Attending Jane’s graduation is something I felt as a mother I had to do. Although heart breaking and extremely difficult, I felt Jane would have wanted me to be there to collect her degree on her behalf.
The morning was filled with nerves and sadness, but I was driven by a sense of duty to Jane. I know how excited she would have been. This day should have been one of the happiest and proudest in her life. This was the culmination of her work, a moment she must have dreamt of, and an event that I would, like so many others, have to do in her absence.
I felt very proud to be there and happy, for the other students, as I saw them arrive with their friends and parents. Smiles adorning every face. These students, quite rightly, were looking forward to close one chapter of their life and with the expectation and hope of youth, were desperate to take the next step. A step that my Jane will never take.
I arrived flanked by Jane’s grandparents and aunt. In the preceding weeks I had regular contact with the University and they were, quite simply, brilliant: they went out of their way to accommodate us and make us feel part of this very special day.
It was 9:15am, 20th June, and we were met by a member of university staff. He led us to the robing room where we had coffee and were introduced to the Chancellor Lord Patel, Principal Pete Downes, and Hollywood actor and University Rector Brian Cox. The Dean of Duncan of Jordanstone also welcomed us along with the University Chaplain who very kindly supported the family in late 2011.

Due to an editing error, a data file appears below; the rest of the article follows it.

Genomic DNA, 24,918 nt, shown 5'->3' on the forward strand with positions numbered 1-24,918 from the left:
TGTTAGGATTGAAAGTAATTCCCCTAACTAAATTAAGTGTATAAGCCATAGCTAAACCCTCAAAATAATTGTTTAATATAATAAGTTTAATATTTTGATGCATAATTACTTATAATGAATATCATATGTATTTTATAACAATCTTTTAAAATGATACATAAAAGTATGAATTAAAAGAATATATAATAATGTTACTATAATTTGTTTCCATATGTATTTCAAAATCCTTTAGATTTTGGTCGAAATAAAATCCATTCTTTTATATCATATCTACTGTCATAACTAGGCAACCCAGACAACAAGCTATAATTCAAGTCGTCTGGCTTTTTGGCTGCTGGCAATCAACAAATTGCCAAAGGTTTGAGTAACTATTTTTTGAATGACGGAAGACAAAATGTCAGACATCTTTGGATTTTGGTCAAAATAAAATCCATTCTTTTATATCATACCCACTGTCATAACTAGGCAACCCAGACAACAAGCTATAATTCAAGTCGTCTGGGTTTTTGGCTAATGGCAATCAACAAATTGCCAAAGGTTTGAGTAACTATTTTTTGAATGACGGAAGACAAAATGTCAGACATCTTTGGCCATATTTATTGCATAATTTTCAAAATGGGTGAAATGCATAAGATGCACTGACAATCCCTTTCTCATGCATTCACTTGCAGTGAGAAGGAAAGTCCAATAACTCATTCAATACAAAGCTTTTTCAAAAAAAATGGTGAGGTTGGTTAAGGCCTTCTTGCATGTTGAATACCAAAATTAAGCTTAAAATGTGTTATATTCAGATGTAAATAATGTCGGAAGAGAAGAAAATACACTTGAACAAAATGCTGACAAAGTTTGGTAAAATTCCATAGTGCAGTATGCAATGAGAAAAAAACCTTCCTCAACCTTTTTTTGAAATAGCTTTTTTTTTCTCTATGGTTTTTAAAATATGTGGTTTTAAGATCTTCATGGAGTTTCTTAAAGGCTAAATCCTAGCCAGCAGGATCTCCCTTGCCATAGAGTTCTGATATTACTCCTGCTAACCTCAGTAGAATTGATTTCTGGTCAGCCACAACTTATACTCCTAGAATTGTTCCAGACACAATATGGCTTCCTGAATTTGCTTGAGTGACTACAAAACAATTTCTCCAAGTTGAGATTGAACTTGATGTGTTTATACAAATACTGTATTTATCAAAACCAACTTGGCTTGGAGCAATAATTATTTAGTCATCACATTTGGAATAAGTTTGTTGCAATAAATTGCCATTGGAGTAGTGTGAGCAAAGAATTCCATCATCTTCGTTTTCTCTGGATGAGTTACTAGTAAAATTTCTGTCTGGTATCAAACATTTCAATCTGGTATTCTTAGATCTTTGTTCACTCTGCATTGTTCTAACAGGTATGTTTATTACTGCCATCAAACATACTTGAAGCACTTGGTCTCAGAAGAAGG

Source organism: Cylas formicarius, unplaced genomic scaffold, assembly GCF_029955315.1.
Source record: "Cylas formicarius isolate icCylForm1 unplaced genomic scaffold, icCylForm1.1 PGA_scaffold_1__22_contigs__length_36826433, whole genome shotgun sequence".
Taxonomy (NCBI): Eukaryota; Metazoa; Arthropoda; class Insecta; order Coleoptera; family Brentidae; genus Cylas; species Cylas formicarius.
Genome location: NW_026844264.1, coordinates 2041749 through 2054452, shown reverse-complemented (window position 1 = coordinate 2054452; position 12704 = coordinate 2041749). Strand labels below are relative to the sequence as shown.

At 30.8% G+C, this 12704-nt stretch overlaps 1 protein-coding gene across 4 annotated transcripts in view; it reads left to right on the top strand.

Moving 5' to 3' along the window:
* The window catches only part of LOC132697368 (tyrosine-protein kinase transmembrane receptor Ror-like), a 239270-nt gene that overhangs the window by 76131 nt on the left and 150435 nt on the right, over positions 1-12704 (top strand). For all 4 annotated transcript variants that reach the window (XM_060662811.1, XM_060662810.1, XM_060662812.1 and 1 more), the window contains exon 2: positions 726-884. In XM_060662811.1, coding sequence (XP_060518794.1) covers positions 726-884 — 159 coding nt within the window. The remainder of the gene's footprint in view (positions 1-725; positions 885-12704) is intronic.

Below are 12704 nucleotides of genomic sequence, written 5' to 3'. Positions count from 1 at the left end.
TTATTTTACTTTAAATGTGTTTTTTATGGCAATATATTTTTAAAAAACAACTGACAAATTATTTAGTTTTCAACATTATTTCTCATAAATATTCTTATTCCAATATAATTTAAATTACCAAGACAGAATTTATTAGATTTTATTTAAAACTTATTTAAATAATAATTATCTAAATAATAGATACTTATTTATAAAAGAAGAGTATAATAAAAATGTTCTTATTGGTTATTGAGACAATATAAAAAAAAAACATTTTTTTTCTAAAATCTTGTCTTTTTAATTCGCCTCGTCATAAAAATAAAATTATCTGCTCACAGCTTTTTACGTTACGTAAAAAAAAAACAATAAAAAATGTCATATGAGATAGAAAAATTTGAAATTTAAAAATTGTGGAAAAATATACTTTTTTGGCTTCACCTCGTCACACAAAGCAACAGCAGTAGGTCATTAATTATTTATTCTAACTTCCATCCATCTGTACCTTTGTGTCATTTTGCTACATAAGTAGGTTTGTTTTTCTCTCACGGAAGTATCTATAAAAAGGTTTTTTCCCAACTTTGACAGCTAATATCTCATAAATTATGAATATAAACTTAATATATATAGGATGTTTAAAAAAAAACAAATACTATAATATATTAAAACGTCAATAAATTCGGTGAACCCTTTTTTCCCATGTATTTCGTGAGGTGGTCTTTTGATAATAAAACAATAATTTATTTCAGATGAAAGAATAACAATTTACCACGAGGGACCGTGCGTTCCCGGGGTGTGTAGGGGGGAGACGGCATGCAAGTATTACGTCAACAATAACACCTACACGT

We were led to our seats in the jury box, just to the left of the stage, and each of my party were presented with a single white rose. I had an idea that Jane’s name would be called, so I waited and enjoyed seeing some familiar faces collecting their degrees. After a time, Jane’s name was read out. I walked across the stage towards Lord Patel, my legs were shaking. Suddenly, the academics on stage rose to their feet and the students followed. I was taken aback. The clapping and cheering was overwhelming and it took all my energy to stay composed. This reception was testament to the way Jane’s story has touched so many people, and how well thought of she really was.
Lord Patel said a few words, handed me the degree, and a gift box containing what would have been Jane’s graduation hood: in emerald green, her favourite colour.
After walking across the stage I quickly returned to my seat, despite the kind offer of tea. I didn’t want to miss any of the ceremony.
As the ceremony ended, the academics left the stage and me, my mother, father, and sister, went next, followed by the students. We were taken back to the robing room and stood on the balcony watching the new graduates celebrate in the city square. A member of staff then told us that some students were going to stage a flash mob on the steps of the Caird Hall.
After seeing, and learning about, flash mobs, my family and I retired for lunch. When we returned to St. Andrews we visited the cemetery and laid the white roses on Jane’s grave.
This was an incredibly difficult and emotional day for us, but one that I was so honoured to be part of. I hope Jane would have been proud of us for being able to be there on her behalf, and I know she would certainly have been delighted for her friends and fellow graduates. I will be forever grateful to the University of Dundee for giving us such a special day, and for providing Jane with the happiest years of her life.